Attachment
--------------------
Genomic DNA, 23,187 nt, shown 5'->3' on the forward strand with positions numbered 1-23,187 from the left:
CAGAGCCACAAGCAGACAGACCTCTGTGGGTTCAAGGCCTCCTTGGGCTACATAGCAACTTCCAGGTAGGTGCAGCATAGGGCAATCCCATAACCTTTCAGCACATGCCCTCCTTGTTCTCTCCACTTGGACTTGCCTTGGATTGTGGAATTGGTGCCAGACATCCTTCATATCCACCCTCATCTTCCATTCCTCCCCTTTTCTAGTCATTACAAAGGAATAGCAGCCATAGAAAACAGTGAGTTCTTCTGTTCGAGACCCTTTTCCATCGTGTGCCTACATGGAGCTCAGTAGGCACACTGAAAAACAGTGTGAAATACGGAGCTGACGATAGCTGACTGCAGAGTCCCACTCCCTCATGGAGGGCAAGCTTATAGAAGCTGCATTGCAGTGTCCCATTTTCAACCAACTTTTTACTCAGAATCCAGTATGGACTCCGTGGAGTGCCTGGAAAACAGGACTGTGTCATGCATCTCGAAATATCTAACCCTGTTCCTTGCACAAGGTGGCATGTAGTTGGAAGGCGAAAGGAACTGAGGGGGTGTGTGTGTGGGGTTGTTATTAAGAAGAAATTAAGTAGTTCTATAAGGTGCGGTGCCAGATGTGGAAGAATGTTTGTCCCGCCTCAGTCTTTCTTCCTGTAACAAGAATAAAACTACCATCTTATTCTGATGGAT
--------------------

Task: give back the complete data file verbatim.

Genomic DNA, 23,187 nt, shown 5'->3' on the forward strand with positions numbered 1-23,187 from the left:
CAGAGCCACAAGCAGACAGACCTCTGTGGGTTCAAGGCCTCCTTGGGCTACATAGCAACTTCCAGGTAGGTGCAGCATAGGGCAATCCCATAACCTTTCAGCACATGCCCTCCTTGTTCTCTCCACTTGGACTTGCCTTGGATTGTGGAATTGGTGCCAGACATCCTTCATATCCACCCTCATCTTCCATTCCTCCCCTTTTCTAGTCATTACAAAGGAATAGCAGCCATAGAAAACAGTGAGTTCTTCTGTTCGAGACCCTTTTCCATCGTGTGCCTACATGGAGCTCAGTAGGCACACTGAAAAACAGTGTGAAATACGGAGCTGACGATAGCTGACTGCAGAGTCCCACTCCCTCATGGAGGGCAAGCTTATAGAAGCTGCATTGCAGTGTCCCATTTTCAACCAACTTTTTACTCAGAATCCAGTATGGACTCCGTGGAGTGCCTGGAAAACAGGACTGTGTCATGCATCTCGAAATATCTAACCCTGTTCCTTGCACAAGGTGGCATGTAGTTGGAAGGCGAAAGGAACTGAGGGGGTGTGTGTGTGGGGTTGTTATTAAGAAGAAATTAAGTAGTTCTATAAGGTGCGGTGCCAGATGTGGAAGAATGTTTGTCCCGCCTCAGTCTTTCTTCCTGTAACAAGAATAAAACTACCATCTTATTCTGATGGAT